Turkey, Politics

‘Turkey must focus on the economy, its real agenda’

Tackling economic problems must be politicians' top issue, says main opposition leader after Istanbul mayor takes office

Baris Gundogan   | 18.04.2019
‘Turkey must focus on the economy, its real agenda’


With last month’s local elections largely concluded, Turkey must now focus on the economy, the nation's real agenda, the leader of the main opposition party said Thursday.

 “How to resolve the [economic] crisis must be the main topic for politicians,” Kemal Kilicdaroglu, leader of the opposition Republican People's Party (CHP), said in a press release.

He urged the ruling Justice and Development (AK) party to help find common solutions to Turkey’s economic issues, adding: “We don’t just point to a problem if there is one, we share our view on how to overcome the problem.”

CHP leader's remarks came a day after Ekrem Imamoglu, the party’s candidate in last month’s Istanbul elections, officially became mayor of Turkey’s largest city, home to some 16 million people.

Addressing a lingering issue from the elections, Kilicdaroglu also called on the Supreme Election Council (YSK) to certify the election of mayors who had lost their posts under decrees in the wake of the defeated 2016 coup.

“You allowed them to enter the election, and you must award the winners of the election with their certificates,” he said.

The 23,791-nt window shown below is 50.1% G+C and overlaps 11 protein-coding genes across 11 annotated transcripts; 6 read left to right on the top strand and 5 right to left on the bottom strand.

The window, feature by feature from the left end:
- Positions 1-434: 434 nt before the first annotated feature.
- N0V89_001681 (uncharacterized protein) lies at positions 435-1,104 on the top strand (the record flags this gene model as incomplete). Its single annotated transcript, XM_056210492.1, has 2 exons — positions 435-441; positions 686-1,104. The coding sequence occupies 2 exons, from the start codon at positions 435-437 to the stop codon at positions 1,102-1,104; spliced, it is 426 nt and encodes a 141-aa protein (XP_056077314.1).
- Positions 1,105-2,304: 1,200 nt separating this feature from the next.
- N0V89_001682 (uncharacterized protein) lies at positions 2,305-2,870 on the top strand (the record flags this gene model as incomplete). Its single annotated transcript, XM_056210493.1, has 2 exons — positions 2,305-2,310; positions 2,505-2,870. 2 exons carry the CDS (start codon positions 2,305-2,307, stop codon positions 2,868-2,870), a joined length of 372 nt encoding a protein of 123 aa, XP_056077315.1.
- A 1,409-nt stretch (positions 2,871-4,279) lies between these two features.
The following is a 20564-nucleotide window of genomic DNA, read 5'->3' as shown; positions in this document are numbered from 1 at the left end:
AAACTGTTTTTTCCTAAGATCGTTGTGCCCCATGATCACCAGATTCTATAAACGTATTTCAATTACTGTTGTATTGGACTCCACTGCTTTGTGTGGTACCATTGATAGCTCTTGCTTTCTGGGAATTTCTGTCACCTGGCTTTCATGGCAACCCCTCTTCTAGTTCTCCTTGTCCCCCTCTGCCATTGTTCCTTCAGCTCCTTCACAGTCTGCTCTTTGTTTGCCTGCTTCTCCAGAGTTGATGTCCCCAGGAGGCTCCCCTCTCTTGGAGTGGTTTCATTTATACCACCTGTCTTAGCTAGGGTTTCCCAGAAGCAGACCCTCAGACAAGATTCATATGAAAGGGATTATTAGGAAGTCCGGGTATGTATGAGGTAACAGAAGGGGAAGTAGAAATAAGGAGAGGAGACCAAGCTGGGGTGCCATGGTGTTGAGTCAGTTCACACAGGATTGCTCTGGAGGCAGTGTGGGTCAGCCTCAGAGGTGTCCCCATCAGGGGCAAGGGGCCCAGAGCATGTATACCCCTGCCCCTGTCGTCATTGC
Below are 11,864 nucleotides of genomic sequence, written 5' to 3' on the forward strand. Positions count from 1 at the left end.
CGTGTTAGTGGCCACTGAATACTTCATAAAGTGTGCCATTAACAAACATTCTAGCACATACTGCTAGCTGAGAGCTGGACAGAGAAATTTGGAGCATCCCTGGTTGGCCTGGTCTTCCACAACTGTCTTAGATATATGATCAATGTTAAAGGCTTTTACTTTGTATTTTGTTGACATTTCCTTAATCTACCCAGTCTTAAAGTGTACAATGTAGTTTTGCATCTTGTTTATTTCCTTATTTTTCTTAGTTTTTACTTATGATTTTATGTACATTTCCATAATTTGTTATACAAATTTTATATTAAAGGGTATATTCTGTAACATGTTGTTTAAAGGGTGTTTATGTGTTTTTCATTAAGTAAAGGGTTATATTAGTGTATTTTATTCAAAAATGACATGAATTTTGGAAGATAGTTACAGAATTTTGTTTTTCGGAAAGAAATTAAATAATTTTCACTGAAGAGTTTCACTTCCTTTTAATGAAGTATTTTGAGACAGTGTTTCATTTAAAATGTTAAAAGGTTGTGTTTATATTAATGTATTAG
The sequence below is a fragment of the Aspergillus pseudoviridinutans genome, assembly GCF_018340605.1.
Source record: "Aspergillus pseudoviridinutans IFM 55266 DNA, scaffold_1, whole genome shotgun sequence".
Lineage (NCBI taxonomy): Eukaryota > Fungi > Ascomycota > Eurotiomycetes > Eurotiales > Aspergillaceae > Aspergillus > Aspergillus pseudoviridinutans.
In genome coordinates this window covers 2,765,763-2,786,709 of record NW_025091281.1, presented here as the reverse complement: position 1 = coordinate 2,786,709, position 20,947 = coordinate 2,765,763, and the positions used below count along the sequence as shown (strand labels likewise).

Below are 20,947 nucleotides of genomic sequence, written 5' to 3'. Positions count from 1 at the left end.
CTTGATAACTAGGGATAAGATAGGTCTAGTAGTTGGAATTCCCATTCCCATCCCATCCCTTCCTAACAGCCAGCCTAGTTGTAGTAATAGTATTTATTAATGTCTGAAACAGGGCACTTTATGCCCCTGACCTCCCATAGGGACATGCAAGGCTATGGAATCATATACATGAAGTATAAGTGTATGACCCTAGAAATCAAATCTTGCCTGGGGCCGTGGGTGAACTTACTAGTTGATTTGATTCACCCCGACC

In the wake of the defeated coup by the Fetullah Terrorist Organization (FETO) -- which killed 251 people and injured some 2,200 -- thousands of people suspected of FETO ties lost their posts under state of emergency decrees.

Four candidates of the Peoples' Democratic Party (HDP) in the eastern Van and southeastern Diyarbakir provinces had their certificates of election revoked as they had lost their positions by decree.

“If we are defending democracy, we have to defend the right, law, and justice not only for ourselves, but also for people who do not think like us and who are different from us,” Kilicdaroglu said, urging the election authority to reconsider its decision.

Millions of Turkish voters cast their votes nationwide on March 31 in local elections to choose mayors, city council members, and other officials for the next five years.

Striking a non-partisan tone, Kilicdaroglu stressed that once they take office, the CHP candidates are not the mayors of the party, “but the mayors of that city.”

Despite Imamoglu officially taking office as Istanbul mayor, his election still faces legal challenges from the ruling Justice and Development (AK) party, citing illegalities at the polls.

*Writing by Erdogan Cagatay Zontur

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